‘Wifed in India’ is an inspirational story of one woman’s courage and tenacity in striving for the kind of life she knew she deserved.

A business and data analyst at Australia Post in Melbourne, Harvinder hopes the book will help other women in the suffocating circumstances similar to those in which she found herself. Her Boss, Silvio Giorgio and colleague Tribly Dsouza encouraged her to write the story of the challenges she faced and how she overcame them.

In the book, she pays tribute to her husband who she says, unusually for Indian men, took steps to try to understand the impact of disempowerment on her.

Harvinder’s book sets out her journey from dutiful daughter and wife, through years of childhood abuse and domestic subjugation to her reincarnation as a confident, happy professional woman who is inspiring others to cast off the shackles of cultural stereotypes and address the trauma of childhood abuse.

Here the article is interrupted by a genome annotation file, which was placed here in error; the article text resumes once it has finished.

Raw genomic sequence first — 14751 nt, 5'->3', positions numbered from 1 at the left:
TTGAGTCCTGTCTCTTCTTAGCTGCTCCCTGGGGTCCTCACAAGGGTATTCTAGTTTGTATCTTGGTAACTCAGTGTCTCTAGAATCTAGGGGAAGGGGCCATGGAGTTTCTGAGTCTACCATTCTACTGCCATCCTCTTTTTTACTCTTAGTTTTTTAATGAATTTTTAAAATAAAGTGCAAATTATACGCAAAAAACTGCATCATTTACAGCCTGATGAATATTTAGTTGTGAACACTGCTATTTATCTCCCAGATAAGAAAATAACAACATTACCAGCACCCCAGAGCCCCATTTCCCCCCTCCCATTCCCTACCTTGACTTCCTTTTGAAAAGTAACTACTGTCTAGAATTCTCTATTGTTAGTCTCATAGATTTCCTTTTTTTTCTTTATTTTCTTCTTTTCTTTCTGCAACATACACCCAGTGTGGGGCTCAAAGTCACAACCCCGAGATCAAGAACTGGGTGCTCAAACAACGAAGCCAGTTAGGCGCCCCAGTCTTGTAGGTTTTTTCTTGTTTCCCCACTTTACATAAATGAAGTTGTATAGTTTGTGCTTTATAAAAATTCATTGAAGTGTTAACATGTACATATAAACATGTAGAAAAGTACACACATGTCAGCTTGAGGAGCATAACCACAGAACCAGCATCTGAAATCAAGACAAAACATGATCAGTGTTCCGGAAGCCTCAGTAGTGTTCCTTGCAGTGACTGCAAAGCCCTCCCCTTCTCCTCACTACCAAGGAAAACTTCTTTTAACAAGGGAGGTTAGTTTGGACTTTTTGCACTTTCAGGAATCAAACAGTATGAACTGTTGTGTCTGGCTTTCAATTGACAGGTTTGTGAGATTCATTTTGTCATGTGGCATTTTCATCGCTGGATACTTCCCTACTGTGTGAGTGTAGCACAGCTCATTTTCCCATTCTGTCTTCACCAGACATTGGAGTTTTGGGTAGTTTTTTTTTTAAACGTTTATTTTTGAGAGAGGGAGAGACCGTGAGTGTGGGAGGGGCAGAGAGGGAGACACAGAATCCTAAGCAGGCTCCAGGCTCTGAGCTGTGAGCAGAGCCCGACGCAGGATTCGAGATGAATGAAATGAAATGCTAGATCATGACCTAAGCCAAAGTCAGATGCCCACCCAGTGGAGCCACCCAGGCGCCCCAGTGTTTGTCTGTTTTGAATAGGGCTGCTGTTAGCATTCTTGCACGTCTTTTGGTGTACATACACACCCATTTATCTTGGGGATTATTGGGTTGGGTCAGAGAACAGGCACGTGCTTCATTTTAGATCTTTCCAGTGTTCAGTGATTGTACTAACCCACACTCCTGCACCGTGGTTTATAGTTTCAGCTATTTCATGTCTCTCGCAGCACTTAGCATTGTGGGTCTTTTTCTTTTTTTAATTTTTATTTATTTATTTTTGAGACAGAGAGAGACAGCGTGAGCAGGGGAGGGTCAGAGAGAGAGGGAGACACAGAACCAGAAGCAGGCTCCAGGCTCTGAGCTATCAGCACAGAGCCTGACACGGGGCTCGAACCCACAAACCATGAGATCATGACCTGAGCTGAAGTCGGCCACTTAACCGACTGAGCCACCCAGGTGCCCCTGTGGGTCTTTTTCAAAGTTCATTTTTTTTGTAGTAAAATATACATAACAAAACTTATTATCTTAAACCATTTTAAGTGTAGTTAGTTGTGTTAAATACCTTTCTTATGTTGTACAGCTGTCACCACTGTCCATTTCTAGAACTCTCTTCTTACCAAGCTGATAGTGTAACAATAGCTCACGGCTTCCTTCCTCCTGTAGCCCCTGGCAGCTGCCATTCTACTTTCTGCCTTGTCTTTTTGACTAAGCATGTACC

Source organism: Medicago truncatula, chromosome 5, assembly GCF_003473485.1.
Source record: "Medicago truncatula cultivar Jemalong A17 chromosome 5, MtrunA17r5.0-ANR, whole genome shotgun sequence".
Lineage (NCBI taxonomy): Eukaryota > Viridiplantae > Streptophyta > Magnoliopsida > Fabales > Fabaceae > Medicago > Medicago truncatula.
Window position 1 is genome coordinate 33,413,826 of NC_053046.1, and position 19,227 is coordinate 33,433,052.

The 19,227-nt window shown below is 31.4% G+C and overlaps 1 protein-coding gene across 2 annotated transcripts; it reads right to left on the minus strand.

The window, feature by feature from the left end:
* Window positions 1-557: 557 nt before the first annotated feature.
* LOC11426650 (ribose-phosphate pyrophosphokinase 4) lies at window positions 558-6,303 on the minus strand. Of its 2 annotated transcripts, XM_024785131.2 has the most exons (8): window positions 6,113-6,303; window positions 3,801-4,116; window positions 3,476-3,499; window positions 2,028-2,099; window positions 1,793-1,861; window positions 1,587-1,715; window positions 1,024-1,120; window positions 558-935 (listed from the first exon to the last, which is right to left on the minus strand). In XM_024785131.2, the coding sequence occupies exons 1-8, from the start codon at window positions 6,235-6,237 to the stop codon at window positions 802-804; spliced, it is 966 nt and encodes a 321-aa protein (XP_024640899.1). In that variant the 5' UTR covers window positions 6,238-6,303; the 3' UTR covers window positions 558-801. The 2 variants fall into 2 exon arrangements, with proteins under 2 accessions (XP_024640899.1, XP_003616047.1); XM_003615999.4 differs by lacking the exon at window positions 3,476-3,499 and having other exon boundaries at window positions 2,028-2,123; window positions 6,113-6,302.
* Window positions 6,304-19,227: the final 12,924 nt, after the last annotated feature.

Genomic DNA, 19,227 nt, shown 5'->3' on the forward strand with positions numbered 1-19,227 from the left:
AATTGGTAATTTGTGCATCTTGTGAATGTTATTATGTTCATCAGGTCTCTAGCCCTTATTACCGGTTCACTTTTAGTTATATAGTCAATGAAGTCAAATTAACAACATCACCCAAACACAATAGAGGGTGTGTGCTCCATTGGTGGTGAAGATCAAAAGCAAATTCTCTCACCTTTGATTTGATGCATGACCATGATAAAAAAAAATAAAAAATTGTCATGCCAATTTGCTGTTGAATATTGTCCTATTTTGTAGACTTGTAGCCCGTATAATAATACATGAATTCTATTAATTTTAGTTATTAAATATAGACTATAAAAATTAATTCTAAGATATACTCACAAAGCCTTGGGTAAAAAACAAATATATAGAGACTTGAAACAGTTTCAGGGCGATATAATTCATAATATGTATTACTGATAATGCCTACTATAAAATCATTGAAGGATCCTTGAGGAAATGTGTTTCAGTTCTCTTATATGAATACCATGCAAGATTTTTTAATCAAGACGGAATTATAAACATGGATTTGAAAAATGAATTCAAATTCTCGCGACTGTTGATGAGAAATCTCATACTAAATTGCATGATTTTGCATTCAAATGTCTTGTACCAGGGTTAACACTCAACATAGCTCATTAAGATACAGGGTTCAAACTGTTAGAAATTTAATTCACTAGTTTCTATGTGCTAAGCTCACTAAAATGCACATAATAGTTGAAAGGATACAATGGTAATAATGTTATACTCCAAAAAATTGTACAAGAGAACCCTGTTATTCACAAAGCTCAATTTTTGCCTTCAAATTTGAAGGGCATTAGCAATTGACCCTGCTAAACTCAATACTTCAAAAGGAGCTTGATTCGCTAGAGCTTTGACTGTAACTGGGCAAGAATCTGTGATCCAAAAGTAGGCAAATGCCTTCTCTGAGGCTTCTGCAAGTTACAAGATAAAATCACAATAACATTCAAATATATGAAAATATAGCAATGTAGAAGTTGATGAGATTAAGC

“My book is about what happens to people when they are raised in a very patriarchal society; how boys and girls are moulded differently and how this can put immense pressure on them when they become adults in a modern world,” she said.

“What happened with us was that there was a power struggle between two educated individuals both believing their view of the world was right, being a woman, I was supposed to give-in, even if both our view points were valid.” Harvinder said.

“We were a married couple fighting social norms in patriarchal society but we have evolved and emerged as equals,” she said.